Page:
“The Marching Flesh” by Jesse Sheppard

A poem about mass punishment


I hold back my liquor and aggression,

when he says, “the fault of one falls on us”

Marines swallow logic and expression,

the Corps becomes calm and delirious


Inside my head, flower petals bloom gray,

when darkness falls, colors slowly mutate

Alarms sound like death, clocks tick-tock away,

sensation removed, vegetative state


More sleep could help suppress some misery,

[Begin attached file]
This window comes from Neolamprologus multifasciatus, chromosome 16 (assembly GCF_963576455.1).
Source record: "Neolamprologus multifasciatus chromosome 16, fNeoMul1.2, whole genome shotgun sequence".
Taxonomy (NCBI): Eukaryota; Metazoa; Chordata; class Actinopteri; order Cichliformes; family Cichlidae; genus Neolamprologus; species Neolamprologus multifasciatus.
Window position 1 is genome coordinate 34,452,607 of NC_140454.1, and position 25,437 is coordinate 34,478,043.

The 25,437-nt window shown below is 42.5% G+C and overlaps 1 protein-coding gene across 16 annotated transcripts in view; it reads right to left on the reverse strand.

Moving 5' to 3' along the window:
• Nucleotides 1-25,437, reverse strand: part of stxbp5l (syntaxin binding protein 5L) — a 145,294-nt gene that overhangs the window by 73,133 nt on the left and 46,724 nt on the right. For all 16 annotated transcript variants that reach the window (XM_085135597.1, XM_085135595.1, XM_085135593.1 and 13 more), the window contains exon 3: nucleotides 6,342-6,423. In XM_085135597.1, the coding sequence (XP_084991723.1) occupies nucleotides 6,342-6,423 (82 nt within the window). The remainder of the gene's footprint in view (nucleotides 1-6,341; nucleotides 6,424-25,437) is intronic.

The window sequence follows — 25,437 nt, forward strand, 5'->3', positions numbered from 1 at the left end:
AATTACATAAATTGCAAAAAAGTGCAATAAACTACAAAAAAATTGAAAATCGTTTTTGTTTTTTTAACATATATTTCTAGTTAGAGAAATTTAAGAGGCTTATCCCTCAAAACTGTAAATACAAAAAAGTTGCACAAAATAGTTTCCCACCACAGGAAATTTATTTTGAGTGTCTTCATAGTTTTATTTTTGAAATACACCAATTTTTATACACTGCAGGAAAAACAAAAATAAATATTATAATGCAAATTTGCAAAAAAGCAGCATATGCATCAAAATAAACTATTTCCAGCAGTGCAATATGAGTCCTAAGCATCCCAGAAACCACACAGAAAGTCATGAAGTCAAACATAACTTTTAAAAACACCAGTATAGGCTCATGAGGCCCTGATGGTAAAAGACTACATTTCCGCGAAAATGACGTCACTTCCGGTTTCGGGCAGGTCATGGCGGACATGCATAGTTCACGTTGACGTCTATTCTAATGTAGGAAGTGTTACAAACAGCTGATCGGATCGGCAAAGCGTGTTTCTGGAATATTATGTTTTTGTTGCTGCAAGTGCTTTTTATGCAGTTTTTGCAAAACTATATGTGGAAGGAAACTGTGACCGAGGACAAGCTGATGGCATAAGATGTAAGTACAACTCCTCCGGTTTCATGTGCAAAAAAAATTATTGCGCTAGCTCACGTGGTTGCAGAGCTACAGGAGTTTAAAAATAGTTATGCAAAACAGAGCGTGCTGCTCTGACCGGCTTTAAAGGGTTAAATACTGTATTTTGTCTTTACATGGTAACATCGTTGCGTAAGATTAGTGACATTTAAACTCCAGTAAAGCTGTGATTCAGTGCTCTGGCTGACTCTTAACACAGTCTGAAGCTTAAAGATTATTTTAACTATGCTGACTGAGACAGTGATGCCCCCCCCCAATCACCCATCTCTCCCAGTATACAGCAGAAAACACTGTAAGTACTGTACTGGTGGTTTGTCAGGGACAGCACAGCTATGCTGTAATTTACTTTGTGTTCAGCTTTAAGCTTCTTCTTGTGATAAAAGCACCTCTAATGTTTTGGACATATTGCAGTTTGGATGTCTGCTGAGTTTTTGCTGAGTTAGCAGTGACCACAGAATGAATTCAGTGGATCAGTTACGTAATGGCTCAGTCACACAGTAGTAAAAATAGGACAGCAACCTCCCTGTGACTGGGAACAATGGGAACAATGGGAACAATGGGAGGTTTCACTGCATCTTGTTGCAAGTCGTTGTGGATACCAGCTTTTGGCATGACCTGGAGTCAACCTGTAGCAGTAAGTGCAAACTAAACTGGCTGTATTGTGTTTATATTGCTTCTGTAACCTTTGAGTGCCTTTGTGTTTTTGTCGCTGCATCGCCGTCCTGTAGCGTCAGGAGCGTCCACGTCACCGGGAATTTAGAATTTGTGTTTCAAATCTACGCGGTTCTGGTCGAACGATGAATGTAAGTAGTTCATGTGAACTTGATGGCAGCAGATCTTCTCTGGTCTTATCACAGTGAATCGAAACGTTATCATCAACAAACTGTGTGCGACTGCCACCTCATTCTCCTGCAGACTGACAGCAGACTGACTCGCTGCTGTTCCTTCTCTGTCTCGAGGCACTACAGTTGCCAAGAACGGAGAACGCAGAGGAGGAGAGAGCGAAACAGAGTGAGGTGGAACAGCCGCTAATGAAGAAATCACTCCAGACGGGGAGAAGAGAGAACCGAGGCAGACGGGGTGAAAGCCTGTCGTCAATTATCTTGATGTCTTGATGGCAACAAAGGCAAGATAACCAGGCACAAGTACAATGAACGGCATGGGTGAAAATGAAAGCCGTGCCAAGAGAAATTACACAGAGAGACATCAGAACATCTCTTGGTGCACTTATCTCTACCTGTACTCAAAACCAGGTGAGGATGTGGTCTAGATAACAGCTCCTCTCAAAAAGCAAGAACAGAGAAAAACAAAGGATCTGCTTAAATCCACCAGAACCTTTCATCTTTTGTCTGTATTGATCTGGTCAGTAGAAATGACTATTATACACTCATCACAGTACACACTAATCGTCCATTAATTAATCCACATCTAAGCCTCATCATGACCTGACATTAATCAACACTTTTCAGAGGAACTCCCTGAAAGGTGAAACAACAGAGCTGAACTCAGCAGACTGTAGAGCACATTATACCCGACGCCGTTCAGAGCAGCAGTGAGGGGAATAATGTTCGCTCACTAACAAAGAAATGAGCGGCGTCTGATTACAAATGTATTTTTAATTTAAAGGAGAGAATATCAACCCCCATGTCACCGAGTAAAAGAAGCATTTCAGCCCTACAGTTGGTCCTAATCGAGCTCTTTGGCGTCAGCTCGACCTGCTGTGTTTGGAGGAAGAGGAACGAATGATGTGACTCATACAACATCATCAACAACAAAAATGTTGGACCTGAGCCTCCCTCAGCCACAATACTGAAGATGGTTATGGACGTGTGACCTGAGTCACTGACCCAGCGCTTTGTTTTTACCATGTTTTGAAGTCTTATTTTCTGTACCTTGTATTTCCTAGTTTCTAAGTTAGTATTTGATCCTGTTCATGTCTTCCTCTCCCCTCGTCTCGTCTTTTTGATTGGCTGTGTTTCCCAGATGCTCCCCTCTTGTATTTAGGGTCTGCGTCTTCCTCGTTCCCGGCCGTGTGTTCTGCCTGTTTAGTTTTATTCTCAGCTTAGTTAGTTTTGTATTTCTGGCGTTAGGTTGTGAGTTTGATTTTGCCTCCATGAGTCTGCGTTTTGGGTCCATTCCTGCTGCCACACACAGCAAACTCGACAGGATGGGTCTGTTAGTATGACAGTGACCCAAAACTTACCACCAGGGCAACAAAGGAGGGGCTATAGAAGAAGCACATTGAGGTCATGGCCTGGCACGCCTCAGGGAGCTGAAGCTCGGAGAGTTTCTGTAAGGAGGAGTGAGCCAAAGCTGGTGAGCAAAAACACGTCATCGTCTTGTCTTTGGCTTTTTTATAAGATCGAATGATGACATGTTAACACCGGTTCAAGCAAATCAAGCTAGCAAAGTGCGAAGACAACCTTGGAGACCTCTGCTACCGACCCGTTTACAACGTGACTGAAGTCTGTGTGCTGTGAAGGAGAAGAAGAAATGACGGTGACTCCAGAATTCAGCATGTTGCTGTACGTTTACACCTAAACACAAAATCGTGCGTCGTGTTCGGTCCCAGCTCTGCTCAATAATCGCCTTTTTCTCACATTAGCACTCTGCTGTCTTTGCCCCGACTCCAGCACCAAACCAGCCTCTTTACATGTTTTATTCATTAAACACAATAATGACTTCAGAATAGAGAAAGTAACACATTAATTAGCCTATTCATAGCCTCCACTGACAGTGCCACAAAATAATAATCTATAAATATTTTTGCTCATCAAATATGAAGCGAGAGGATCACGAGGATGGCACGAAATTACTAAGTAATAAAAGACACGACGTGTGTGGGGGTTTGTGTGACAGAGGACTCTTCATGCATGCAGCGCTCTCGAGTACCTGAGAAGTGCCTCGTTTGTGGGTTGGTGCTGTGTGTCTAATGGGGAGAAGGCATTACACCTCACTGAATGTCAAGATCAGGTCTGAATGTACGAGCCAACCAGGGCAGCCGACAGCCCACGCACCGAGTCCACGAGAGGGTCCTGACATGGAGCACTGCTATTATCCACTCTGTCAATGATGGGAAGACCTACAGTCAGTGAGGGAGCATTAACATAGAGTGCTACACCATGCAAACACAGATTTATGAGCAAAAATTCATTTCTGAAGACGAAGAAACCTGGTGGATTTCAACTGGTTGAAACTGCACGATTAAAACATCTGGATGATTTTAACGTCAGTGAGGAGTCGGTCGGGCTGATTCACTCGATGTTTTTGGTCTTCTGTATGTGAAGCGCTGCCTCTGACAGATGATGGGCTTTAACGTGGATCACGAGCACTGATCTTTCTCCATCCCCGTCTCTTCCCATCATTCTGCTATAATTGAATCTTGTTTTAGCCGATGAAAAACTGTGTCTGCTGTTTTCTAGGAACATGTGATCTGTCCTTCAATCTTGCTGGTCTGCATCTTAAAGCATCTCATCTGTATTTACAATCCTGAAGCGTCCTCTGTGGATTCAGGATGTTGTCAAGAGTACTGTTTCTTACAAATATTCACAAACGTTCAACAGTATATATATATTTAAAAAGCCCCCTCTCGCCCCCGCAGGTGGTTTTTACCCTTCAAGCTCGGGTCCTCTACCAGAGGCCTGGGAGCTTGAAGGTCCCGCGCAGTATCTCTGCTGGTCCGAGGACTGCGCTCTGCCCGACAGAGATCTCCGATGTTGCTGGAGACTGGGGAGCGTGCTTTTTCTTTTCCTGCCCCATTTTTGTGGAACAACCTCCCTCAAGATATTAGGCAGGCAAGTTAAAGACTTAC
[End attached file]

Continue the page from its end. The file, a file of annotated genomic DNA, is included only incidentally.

food vanishes, a never-ending lent

Two boots lie like capsized ships lost at sea,
those weathered, unwilling soles hide torment

When eyelids fall, our breaths slowly decrease,

the marching flesh, the uniformed zombies

Jesse Sheppard spent five years in the United States Marine Corps.  During that time, he repaired, and later served as a quality assurance inspector for, avionics equipment for rotary wing aircraft.  Jesse earned the rank Sergeant and now studies accounting and economics with a minor in labor studies at University of California, Santa Barbara.